I tried out Eagle CAD, but there is no symbol for the microcontroller I'm using (the Atmel ATtiny2313). There are some user-contributed libraries for Atmel parts, but I don't see that part anywhere. Bleh.
[Aside: the ATtiny2313 is only an insanely popular and widely-used part, which has only been available for 3 years now. I can totally understand why it's not in any readily-available part library.]So, I try out gschem from the gEDA package. Free software is always better, of course. The ATtiny2313 part isn't in the library, but I find it at gedasymbols.org. Yay.
Unhappily, I don't see the ICM7212 in either the built-in library, or at gedasymbols.org.
Blech. OK, how easy is it to add a new symbol? It's a plain, boring old 40 pin DIP. How hard could this be?
Well, it wasn't as easy as I had hoped. The state of the art is described in a tutorial. Here's a brief synopsis:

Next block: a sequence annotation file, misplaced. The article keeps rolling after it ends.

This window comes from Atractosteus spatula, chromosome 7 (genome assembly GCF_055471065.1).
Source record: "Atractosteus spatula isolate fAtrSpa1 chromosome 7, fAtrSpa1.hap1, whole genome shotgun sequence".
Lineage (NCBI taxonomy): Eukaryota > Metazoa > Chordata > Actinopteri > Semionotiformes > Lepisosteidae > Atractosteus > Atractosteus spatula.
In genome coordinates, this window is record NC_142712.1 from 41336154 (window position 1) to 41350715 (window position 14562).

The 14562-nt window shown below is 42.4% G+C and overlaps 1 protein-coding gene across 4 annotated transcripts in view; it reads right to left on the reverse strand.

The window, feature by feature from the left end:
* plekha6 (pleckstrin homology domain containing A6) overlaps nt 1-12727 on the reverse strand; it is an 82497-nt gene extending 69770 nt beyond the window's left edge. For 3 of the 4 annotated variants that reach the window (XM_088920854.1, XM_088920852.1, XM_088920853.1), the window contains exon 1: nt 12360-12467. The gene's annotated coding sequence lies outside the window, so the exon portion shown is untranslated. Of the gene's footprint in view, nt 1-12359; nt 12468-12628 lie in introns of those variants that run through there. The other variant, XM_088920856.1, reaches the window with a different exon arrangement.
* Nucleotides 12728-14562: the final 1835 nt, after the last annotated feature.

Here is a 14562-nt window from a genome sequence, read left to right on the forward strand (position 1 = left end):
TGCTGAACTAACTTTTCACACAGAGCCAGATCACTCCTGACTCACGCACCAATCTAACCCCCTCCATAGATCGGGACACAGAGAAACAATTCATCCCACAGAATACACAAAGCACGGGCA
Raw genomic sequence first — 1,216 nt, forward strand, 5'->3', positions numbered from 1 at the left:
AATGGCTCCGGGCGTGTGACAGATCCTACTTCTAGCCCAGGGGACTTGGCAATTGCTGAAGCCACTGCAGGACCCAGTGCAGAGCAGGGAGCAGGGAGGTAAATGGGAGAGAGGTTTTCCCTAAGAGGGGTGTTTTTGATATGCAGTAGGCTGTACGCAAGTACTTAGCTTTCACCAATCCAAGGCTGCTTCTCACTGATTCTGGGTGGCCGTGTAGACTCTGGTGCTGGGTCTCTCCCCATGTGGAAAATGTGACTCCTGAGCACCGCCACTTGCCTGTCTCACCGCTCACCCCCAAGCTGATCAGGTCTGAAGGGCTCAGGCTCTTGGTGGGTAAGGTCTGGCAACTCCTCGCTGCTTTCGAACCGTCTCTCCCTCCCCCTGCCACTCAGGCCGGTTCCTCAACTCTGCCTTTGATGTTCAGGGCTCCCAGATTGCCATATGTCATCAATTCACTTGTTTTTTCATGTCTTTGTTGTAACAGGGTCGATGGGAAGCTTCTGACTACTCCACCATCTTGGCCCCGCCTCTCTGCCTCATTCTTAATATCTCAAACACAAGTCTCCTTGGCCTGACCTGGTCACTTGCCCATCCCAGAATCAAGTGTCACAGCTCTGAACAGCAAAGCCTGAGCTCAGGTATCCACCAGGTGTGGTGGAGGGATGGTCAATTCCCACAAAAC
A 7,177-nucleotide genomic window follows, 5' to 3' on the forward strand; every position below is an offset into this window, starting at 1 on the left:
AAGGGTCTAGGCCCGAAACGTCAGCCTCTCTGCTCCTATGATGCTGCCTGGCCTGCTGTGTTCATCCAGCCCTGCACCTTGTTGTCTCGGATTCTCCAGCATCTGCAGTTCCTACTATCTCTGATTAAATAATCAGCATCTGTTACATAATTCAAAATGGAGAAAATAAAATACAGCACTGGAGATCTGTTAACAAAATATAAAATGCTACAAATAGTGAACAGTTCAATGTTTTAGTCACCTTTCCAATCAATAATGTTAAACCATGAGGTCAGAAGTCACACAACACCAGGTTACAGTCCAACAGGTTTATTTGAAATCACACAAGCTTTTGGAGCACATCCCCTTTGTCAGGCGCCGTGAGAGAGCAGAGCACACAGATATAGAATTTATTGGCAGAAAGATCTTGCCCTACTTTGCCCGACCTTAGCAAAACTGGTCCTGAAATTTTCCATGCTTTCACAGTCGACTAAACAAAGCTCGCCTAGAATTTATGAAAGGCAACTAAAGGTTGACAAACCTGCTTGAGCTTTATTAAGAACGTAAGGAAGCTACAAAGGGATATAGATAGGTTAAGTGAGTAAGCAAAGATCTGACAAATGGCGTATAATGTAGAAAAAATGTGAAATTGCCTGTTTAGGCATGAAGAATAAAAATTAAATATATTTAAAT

- Download a text file and an OpenOffice spreadsheet file. (The text file is not, as far as I can see, mentioned again in the tutorial.)
- Edit the spreadsheet to fill in hundreds of mysterious labels.
- Enter the function names,pin types, etc. for each pin.
- Save the spreadsheet as comma-separated text.
- Run the CSV through a python script, which creates a schematic file.
- Edit the schematic file using gschem. (Why? Wish I knew.)
- Save it as a symbol file.
The icing on the cake is this: the spreadsheet has pre-defined spaces for only 16 pins. I'm trying to create a 40-pin part. Being a programmer, I'm not going to sit there are fill in cells one at a time (17, 18, 19, etc...). I'll just define a spreadsheet formula that will generate these pin numbers for me, and copy them into as many cells as needed. The author of the spreadsheet, helpfully, disabled support for formulas in the entire spreadsheet. I honestly didn't even know this was possible!
Someone please just shoot me, or at least jab me with something sharp.
There seems to be a simpler approach, djboxsym, which looks like it dispenses with some of the unnecessary complexity.